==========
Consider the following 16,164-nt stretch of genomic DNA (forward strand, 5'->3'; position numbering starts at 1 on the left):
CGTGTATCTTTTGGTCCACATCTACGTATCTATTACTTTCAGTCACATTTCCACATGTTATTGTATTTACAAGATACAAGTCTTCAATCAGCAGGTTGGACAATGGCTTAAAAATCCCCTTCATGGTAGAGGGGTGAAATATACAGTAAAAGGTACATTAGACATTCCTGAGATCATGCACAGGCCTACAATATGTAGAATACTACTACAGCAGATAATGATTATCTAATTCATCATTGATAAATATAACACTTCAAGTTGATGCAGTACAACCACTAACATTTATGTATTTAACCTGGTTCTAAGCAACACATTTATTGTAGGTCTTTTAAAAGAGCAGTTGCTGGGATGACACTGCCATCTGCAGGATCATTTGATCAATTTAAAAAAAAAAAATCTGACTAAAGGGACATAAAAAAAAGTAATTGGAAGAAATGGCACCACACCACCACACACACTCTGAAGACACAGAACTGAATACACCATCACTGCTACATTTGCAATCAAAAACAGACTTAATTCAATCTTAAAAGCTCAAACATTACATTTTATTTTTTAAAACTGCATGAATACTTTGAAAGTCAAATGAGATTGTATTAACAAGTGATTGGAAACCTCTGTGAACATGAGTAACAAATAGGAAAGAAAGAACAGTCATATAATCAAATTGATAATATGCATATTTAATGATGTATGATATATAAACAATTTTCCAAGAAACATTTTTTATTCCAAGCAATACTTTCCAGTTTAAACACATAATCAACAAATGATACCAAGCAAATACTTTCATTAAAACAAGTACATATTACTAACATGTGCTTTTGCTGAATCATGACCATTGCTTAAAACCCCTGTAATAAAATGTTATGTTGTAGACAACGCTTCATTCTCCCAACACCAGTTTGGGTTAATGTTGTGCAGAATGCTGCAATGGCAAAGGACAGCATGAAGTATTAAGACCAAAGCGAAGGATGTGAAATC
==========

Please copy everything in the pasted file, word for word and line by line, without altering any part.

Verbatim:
Consider the following 16,164-nt stretch of genomic DNA (forward strand, 5'->3'; position numbering starts at 1 on the left):
CGTGTATCTTTTGGTCCACATCTACGTATCTATTACTTTCAGTCACATTTCCACATGTTATTGTATTTACAAGATACAAGTCTTCAATCAGCAGGTTGGACAATGGCTTAAAAATCCCCTTCATGGTAGAGGGGTGAAATATACAGTAAAAGGTACATTAGACATTCCTGAGATCATGCACAGGCCTACAATATGTAGAATACTACTACAGCAGATAATGATTATCTAATTCATCATTGATAAATATAACACTTCAAGTTGATGCAGTACAACCACTAACATTTATGTATTTAACCTGGTTCTAAGCAACACATTTATTGTAGGTCTTTTAAAAGAGCAGTTGCTGGGATGACACTGCCATCTGCAGGATCATTTGATCAATTTAAAAAAAAAAAATCTGACTAAAGGGACATAAAAAAAAGTAATTGGAAGAAATGGCACCACACCACCACACACACTCTGAAGACACAGAACTGAATACACCATCACTGCTACATTTGCAATCAAAAACAGACTTAATTCAATCTTAAAAGCTCAAACATTACATTTTATTTTTTAAAACTGCATGAATACTTTGAAAGTCAAATGAGATTGTATTAACAAGTGATTGGAAACCTCTGTGAACATGAGTAACAAATAGGAAAGAAAGAACAGTCATATAATCAAATTGATAATATGCATATTTAATGATGTATGATATATAAACAATTTTCCAAGAAACATTTTTTATTCCAAGCAATACTTTCCAGTTTAAACACATAATCAACAAATGATACCAAGCAAATACTTTCATTAAAACAAGTACATATTACTAACATGTGCTTTTGCTGAATCATGACCATTGCTTAAAACCCCTGTAATAAAATGTTATGTTGTAGACAACGCTTCATTCTCCCAACACCAGTTTGGGTTAATGTTGTGCAGAATGCTGCAATGGCAAAGGACAGCATGAAGTATTAAGACCAAAGCGAAGGATGTGAAATC